I was aware of who Bruno Mars is, but had no idea the kid could rock it as hard and as good as he did when he and his band performed “Runaway” about 15 minutes into the show.  I’ll be downloading a bunch of his stuff.

I had no idea LL Cool J could be so suave and polished as an emcee – I’ve seen him act, and he’s quite good; I’ve heard his songs, and some of them are quite good; but I had no clue he could so seamlessly hold a show together.  Major props to Cool James.

Butch Vig made a cameo; anybody from Madison should recognize him.  And there was the puzzling young man from Eau Claire, Justin Vernon, who named his band “Bon Iver” and beat some tough competition for best new group – and who obviously holds the Grammys in low esteem.

It’s a difficult task to decide who is, and who is not, featured on the Grammys telecast.  On the one hand, you have established mega-stars like Tony Bennett and Glen Campbell and the Beach Boys; and on the other, you’ll have artists whose names and songs will soon be forgotten.  Finding the right mix isn’t easy.

While nowhere near as outrageous as the MTV Awards show, the clothing many of the younger artists choose to wear is…..well, puzzling to an old fart like me.  What’s with the majorette baton that Lady Gaga dragged along with her?  And the lady with the unusual nun-like outfit, in fire-engine-red, accompanied by a man dressed as the pope?  And Katy Perry’s blue hair?  Or, for that matter, the tattered sport jacket and tired tie that Justin Vernon wore.

While many Grammys are passed out each year, only a handful are highlighted in the annual telecast.  There’s not a word (or song) about Jazz, Classical, or even (hey, this is Wisconsin) polka music – all of them categories that represent huge amounts of money spent by music lovers, and all of them categories which are recognized and awarded each year by the National Academy of Recording Arts and Sciences (the president of which gives a speech on the telecast every year about stealing music).

There was plenty of tribute to Whitney Houston, tastefully done, realistically prominent.  If only she could be allowed to rest in peace, while billions of people are able to continue to enjoy the stunning body of work that is her legacy.

But, since television’s default position is excess…..expect weeks of breathless reports about the latest bit of private minutia unearthed about her death by a relentless corps of “journalists”.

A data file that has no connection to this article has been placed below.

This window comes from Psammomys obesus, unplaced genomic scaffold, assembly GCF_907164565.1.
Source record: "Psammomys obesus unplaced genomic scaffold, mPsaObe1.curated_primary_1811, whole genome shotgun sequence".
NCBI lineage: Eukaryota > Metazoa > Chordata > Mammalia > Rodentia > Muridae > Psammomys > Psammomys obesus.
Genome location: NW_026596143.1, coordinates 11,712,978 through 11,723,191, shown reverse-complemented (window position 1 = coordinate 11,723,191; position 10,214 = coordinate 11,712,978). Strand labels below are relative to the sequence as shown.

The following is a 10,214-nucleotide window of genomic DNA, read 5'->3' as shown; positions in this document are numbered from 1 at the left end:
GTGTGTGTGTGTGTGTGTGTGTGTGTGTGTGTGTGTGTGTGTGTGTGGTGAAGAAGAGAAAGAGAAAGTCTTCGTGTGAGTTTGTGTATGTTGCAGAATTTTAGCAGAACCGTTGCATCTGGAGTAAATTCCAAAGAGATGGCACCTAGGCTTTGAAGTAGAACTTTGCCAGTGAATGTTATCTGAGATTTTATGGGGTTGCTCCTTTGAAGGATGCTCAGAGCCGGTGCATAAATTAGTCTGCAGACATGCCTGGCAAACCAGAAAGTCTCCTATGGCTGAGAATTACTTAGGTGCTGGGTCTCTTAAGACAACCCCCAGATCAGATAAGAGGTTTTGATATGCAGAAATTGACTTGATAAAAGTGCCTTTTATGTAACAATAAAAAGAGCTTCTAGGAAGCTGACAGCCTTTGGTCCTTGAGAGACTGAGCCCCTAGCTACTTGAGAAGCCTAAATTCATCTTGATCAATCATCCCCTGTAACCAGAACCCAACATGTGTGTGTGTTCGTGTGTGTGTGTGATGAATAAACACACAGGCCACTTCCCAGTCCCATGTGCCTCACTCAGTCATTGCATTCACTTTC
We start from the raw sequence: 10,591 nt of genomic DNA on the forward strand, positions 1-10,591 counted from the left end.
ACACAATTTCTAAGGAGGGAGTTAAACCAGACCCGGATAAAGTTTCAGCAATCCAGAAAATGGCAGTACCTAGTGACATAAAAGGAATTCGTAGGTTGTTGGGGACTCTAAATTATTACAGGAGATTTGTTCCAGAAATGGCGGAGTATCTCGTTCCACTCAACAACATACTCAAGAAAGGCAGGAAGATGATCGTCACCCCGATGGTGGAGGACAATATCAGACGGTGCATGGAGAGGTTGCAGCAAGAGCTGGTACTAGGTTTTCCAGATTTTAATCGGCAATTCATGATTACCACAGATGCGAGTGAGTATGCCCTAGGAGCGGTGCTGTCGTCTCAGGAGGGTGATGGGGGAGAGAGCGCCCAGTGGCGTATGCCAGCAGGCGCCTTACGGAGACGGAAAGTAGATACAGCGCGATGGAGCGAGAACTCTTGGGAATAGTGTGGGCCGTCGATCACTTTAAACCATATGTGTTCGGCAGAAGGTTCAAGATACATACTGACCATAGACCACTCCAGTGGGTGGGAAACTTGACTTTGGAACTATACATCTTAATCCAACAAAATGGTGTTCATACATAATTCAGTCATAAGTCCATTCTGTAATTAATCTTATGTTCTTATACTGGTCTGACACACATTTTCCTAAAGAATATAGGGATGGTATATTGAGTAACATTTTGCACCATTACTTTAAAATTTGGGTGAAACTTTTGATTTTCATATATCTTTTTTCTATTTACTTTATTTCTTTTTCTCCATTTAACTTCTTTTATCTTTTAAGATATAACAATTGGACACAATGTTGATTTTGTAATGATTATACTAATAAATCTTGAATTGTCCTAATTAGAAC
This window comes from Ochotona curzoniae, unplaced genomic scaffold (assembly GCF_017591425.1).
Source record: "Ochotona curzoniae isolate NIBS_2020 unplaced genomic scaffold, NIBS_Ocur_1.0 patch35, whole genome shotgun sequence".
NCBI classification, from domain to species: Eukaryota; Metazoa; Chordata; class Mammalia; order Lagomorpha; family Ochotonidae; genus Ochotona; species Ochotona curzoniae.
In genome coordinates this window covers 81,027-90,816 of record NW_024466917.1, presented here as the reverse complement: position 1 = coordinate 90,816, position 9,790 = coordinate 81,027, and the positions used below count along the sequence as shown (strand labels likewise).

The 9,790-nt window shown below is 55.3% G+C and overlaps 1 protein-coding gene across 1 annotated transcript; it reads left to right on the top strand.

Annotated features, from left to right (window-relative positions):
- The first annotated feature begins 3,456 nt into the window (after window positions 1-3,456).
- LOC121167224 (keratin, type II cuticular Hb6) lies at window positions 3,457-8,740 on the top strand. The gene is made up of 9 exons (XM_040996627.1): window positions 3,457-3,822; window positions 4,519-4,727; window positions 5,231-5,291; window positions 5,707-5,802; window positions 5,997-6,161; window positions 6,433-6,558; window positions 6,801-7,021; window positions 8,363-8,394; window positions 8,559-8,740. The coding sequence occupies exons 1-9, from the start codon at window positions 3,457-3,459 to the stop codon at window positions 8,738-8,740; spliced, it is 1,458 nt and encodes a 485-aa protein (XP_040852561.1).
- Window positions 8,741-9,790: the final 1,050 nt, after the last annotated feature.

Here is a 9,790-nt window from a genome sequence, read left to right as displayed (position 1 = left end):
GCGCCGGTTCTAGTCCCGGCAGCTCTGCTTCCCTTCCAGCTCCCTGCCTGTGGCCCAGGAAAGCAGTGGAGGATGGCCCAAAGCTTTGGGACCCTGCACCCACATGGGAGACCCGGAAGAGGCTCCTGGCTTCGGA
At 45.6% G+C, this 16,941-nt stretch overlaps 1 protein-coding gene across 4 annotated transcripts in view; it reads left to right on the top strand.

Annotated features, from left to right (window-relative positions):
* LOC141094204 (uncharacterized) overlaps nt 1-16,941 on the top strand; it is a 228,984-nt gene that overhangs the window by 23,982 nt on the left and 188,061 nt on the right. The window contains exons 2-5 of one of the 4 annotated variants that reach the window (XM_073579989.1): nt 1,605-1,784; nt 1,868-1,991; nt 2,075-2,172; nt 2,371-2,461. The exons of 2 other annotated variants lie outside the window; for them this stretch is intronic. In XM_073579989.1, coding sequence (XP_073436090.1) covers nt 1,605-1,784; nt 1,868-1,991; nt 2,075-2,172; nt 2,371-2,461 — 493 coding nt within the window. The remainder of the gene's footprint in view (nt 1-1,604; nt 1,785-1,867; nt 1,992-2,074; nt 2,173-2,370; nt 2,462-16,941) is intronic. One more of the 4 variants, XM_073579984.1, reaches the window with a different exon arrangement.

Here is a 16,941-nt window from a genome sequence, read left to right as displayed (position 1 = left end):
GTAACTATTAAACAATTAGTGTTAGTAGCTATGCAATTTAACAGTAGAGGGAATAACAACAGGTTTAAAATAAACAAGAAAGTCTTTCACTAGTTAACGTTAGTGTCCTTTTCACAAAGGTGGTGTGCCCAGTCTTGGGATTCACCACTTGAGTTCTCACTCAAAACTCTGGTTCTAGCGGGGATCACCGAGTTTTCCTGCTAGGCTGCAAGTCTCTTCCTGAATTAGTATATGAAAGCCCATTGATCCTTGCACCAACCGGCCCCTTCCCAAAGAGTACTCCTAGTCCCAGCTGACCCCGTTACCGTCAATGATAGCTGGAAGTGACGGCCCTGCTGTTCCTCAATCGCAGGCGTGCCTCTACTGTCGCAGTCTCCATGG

Thursday, February 9, 2012

What Clint Said at Half-Time

So many of my friends have commented on social media about what Clint said in the two-minute Chrysler ad that ran during the Super Bowl.  Every talking head in the shout-radio and hate-TV realm took the bait and whined about it, from Karl Rove (you knew he’d hate it) to Charlie Sykes.

Like many of my friends, after the ad ran, my wife and I looked at each other and said, nearly simultaneously, “back it up and let’s watch it again”.  So we put the DVR in reverse and paid close attention to the replay.  We saw the footage of the demonstrations in Madison a year ago, footage which was properly licensed and sanitized by Chrysler to remove the Madison Teachers Inc. logos.   Footage which prompted a lot of people to incorrectly Tweet that it wasn’t the real thing.  We listened to what Clint said.

We didn’t see it at all as an ad for President Obama.  But it was easy to figure that blowhards like Rush and Rove would.  We saw it as a message that said great things can happen when we work together, and it’s time for us to stop being a nation divided and come together to solve our problems, not the least of which is to put people back to work.

The spouse of one of my friends saw the ad the same way, and later made some interesting comments on his wife’s blog.  He wrote “ I refuse to be defined by radio and tv political talking heads, and it’s time for all of us to ignore them. I am not at war with the teachers of my children, my state’s Governor, unions, General Motors, big banks, Planned Parenthood, Komen for the Cure, conservatives, liberals, recallers, tea partiers, or frankly anyone with whom I might disagree on some political issue of the day. I am on the same team as Clint, Barack, Scott, Herb, Nancy, Mitt, and even Tommy. We are Americans, and it is time to lick our wounds, perhaps revise our strategy a little, and come out for the second half determined to give it our all as one team. We can still win this one.”

Couldn’t have said it better myself, Pete.

Tuesday, February 7, 2012

The MMSD Achievement Gap: A 105-million-dollar "Solution"?

The Superintendent of Madison public schools proposes to spend 105.6 million dollars over the next five years to close the so-called achievement gap between black and white students in the Madison Metro School District.

How Madison of him!

Behavioral support staff; parent liasons; zero-hour (early morning) classes for the laggards; tiered system of staff diversity training; summer learning program; integrating cultural relevance into the staff development program; and on and on with the jargon, in Superintendent Nerad’s proposal.